The U.S. Must Avoid Becoming Entangled in Mali

It is very easy for the United States to become involved in conflicts abroad, but much more difficult to extricate ourselves from them.

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A police officer pulls aside a protestor demonstrating in front of a police line, during a protest march in favor of an international military intervention to regain control of the Mali's Islamist-controlled north, in Bamako, Mali, Saturday, Dec. 8, 2012. An estimated 2,000 protestors marched through Bamako Saturday to urge the United Nations Security Council to pass a resolution for a military campaign to push out the Islamist groups that control northern Mali's vast desert area.

Michael P. Noonan is the Director of the Program on National Security at the Foreign Policy Research Institute in Philadelphia, and a veteran of Operation Iraqi Freedom.

I've warned about the dangers of a metastasizing al Qaeda in the Islamic Maghreb, known as AQIM, in Mali in this space before—see here and here. Unfortunately this is probably an issue we will hear more about in 2013.

For instance, on Monday Rukmini Callimachi of the Associated Press wrote a long expose about the situation in northern Mali—an area roughly the size of Texas. She quotes Robert Fowler, a Canadian former United Nations diplomat held for 130 days as saying that, "Al-Qaida never owned Afghanistan…. They do own northern Mali." She also notes that there are widespread reports of AQIM and Ansar Dine fighters digging in and making significant defensive preparations in advance of a potential Economic Community Of West African States intervention.

[See a collection of political cartoons on the Middle East.]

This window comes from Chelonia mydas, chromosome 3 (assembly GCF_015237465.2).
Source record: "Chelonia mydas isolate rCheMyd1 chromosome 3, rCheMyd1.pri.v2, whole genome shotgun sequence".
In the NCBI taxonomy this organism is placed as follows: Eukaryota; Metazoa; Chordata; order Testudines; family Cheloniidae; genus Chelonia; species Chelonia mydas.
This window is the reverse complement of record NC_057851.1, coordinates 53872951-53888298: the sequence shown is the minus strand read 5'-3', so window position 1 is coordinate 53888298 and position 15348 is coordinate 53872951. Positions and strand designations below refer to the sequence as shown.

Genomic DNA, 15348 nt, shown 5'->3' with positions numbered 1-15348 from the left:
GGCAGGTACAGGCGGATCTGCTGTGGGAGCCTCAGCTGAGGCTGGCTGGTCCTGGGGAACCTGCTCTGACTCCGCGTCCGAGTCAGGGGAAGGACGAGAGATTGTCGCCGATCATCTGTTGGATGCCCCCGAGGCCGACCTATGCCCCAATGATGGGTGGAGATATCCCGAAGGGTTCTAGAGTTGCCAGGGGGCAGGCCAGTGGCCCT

Peter Tinti over at the World Politics Review (subscription or registration required) suggests that "the Obama administration is considering asking Congress to approve expanded authority to allow military operations in places such as Mali, Nigeria and Libya, where perceived threats to U.S. security are proliferating." Expanding such authorities should be done with only with exceeding care.

Once again, should the Economic Community Of West African States send in an intervention force to assist the government of Mali to retake the rebellious north and if the United States assists the organization in doing so we need to be very careful. As Afghanistan and Iraq and Libya have shown, it is very easy to get involved in such conflicts, but much more difficult to extricate ourselves from them. AQIM knows this and is counting on a slippery slope to pull as back in to a large and expensive commitment. We must keep our eyes on the prize. The only reason that the United States should get involved militarily in northern Mali is to help eradicate terrorists that wish us harm and that can meddle with us either globally or else cause major problems for us regionally. We mustn't lose sight of this objective. Furthermore, if this objective is too difficult to achieve by intervening within northern Mali then we should be patient enough to deal with threats flowing from there in a more piecemeal fashion.

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